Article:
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A reappraisal of the Meese–Rogoff puzzle

Overview of attention for article published in Applied Economics, September 2013
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Mentioned by

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1 tweeter

Citations

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11 Dimensions

Readers on

mendeley
7 Mendeley
Title
A reappraisal of the Meese–Rogoff puzzle
Published in
Applied Economics, September 2013
DOI 10.1080/00036846.2013.829202
Authors

Imad Moosa, Kelly Burns

Twitter Demographics

The data shown below were collected from the profile of 1 tweeter who shared this research output. Click here to find out more about how the information was compiled.

Mendeley readers

The data shown below were compiled from readership statistics for 7 Mendeley readers of this research output. Click here to see the associated Mendeley record.

Geographical breakdown

Country Count As %
United Kingdom 1 14%
Unknown 6 86%

Demographic breakdown

Readers by professional status Count As %
Student > Ph. D. Student 2 29%
Student > Master 1 14%
Lecturer 1 14%
Professor 1 14%
Professor > Associate Professor 1 14%
Other 1 14%
Readers by discipline Count As %
Unspecified 2 29%
Psychology 2 29%
Economics, Econometrics and Finance 2 29%
Social Sciences 1 14%

Attention Score in Context

This research output has an Altmetric Attention Score of 1. This is our high-level measure of the quality and quantity of online attention that it has received. This Attention Score, as well as the ranking and number of research outputs shown below, was calculated when the research output was last mentioned on 27 September 2013.
All research outputs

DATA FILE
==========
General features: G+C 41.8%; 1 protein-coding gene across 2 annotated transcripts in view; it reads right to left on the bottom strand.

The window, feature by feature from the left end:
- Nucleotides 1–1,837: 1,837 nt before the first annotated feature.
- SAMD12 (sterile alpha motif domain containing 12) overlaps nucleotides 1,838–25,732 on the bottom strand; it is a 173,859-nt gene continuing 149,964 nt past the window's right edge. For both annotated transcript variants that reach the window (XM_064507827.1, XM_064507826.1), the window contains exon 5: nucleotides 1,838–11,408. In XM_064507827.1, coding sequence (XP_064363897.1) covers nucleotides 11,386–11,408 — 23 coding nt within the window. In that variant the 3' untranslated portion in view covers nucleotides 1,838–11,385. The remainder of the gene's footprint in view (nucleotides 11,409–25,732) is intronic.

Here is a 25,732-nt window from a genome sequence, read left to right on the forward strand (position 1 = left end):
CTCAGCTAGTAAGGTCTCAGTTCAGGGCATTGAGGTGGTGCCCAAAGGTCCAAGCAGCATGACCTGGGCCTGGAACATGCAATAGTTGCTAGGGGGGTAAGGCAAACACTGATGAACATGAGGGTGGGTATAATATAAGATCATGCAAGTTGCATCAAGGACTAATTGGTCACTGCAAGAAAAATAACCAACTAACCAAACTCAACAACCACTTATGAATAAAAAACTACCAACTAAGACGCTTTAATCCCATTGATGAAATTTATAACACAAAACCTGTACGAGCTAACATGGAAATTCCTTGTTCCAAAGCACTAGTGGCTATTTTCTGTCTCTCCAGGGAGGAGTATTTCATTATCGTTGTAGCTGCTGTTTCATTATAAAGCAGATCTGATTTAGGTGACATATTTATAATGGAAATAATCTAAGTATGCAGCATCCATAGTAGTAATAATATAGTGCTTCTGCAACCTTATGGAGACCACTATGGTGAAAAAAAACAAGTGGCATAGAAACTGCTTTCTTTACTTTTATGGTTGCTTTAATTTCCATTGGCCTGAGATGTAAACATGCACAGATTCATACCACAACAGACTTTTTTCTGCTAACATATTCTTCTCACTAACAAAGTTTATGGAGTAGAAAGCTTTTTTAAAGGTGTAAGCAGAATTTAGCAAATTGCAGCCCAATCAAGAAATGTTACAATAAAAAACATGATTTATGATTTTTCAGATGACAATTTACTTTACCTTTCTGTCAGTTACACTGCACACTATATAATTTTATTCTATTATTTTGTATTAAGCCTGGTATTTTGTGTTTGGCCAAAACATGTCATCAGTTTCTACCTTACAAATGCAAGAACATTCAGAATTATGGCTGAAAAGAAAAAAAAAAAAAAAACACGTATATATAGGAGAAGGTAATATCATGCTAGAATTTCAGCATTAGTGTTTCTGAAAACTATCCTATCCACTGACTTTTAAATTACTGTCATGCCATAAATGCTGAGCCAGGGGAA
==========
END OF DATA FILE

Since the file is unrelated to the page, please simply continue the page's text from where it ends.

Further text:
#3,161,299
of 4,505,285 outputs
Outputs from Applied Economics
#428
of 608 outputs
Outputs of similar age
#71,100
of 98,307 outputs
Outputs of similar age from Applied Economics
#38
of 75 outputs
Altmetric has tracked 4,505,285 research outputs across all sources so far. This one is in the 22nd percentile – i.e., 22% of other outputs scored the same or lower than it.
So far Altmetric has tracked 608 research outputs from this source. They receive a mean Attention Score of 1.9. This one is in the 8th percentile – i.e., 8% of its peers scored the same or lower than it.
Older research outputs will score higher simply because they've had more time to accumulate mentions. To account for age we can compare this Altmetric Attention Score to the 98,307 tracked outputs that were published within six weeks on either side of this one in any source. This one is in the 21st percentile – i.e., 21% of its contemporaries scored the same or lower than it.
We're also able to compare this research output to 75 others from the same source and published within six weeks on either side of this one. This one is in the 1st percentile – i.e., 1% of its contemporaries scored the same or lower than it.